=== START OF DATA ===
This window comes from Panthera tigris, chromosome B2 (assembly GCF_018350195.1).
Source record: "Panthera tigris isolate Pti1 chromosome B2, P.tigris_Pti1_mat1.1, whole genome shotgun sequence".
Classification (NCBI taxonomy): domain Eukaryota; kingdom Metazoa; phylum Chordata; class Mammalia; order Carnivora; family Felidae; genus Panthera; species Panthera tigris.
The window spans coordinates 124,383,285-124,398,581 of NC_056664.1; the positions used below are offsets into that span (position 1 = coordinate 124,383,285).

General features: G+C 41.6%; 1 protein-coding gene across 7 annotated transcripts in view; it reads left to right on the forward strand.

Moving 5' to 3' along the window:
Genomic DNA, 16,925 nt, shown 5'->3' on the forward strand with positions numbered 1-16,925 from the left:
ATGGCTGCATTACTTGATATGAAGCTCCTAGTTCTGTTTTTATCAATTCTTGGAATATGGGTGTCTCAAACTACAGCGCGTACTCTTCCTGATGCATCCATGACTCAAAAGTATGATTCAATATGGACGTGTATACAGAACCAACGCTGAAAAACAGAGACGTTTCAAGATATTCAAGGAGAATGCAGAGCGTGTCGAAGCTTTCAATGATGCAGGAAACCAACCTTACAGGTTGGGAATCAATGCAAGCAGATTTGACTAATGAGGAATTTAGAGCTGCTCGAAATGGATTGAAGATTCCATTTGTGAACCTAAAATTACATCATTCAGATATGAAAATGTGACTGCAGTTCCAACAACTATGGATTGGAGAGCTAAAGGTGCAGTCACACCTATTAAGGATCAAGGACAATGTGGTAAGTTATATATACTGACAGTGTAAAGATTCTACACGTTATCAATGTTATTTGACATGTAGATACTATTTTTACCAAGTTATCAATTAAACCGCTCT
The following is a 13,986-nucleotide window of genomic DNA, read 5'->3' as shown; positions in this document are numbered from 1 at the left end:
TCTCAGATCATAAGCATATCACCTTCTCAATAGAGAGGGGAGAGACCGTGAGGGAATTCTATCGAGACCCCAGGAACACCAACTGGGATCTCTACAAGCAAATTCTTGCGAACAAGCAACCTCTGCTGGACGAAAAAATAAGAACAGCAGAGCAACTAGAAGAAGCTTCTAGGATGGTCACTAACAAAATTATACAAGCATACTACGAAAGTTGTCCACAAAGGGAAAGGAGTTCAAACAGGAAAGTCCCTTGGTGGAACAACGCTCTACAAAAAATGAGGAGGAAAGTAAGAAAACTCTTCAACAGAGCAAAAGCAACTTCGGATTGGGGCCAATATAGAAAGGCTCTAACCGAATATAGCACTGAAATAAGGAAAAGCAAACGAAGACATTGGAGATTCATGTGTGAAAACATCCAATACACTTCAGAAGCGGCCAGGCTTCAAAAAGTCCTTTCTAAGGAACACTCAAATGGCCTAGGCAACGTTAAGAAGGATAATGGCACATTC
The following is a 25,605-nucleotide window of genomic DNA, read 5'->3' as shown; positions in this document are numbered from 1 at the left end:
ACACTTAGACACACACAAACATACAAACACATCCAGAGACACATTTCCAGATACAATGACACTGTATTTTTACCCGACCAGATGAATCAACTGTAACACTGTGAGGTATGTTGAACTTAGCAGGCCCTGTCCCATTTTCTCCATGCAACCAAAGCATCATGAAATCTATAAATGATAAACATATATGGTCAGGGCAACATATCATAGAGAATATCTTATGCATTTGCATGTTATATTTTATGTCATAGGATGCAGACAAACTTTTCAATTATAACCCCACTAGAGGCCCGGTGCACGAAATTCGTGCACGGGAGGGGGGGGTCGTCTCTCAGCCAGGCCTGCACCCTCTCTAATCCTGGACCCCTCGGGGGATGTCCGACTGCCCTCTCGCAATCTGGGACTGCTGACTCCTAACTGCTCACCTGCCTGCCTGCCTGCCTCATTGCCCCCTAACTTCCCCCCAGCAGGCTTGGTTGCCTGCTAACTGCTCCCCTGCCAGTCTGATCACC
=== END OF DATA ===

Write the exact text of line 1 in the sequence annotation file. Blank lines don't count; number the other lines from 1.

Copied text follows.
This window comes from Panthera tigris, chromosome B2 (assembly GCF_018350195.1).